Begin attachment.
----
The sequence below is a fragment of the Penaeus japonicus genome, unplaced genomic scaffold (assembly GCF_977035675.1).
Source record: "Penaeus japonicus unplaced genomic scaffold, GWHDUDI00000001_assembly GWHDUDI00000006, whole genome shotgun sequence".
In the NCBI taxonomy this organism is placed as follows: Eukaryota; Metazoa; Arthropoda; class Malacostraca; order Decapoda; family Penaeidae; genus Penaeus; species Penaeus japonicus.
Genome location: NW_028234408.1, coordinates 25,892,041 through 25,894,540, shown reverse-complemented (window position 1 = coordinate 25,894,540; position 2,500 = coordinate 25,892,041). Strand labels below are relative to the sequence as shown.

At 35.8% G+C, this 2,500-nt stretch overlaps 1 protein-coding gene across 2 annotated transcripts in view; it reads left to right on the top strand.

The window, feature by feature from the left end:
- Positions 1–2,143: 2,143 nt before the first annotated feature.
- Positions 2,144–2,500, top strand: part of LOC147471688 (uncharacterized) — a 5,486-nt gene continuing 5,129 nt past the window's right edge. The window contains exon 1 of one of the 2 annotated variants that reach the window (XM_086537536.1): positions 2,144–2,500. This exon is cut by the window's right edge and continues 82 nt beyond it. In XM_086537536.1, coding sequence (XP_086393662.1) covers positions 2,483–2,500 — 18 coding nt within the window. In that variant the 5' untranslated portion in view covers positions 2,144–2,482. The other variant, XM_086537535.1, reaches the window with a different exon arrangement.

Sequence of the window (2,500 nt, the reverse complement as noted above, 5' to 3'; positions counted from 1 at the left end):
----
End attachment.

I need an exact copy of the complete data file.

The sequence below is a fragment of the Penaeus japonicus genome, unplaced genomic scaffold (assembly GCF_977035675.1).
Source record: "Penaeus japonicus unplaced genomic scaffold, GWHDUDI00000001_assembly GWHDUDI00000006, whole genome shotgun sequence".
In the NCBI taxonomy this organism is placed as follows: Eukaryota; Metazoa; Arthropoda; class Malacostraca; order Decapoda; family Penaeidae; genus Penaeus; species Penaeus japonicus.
Genome location: NW_028234408.1, coordinates 25,892,041 through 25,894,540, shown reverse-complemented (window position 1 = coordinate 25,894,540; position 2,500 = coordinate 25,892,041). Strand labels below are relative to the sequence as shown.

At 35.8% G+C, this 2,500-nt stretch overlaps 1 protein-coding gene across 2 annotated transcripts in view; it reads left to right on the top strand.

The window, feature by feature from the left end:
- Positions 1–2,143: 2,143 nt before the first annotated feature.
- Positions 2,144–2,500, top strand: part of LOC147471688 (uncharacterized) — a 5,486-nt gene continuing 5,129 nt past the window's right edge. The window contains exon 1 of one of the 2 annotated variants that reach the window (XM_086537536.1): positions 2,144–2,500. This exon is cut by the window's right edge and continues 82 nt beyond it. In XM_086537536.1, coding sequence (XP_086393662.1) covers positions 2,483–2,500 — 18 coding nt within the window. In that variant the 5' untranslated portion in view covers positions 2,144–2,482. The other variant, XM_086537535.1, reaches the window with a different exon arrangement.

Sequence of the window (2,500 nt, the reverse complement as noted above, 5' to 3'; positions counted from 1 at the left end):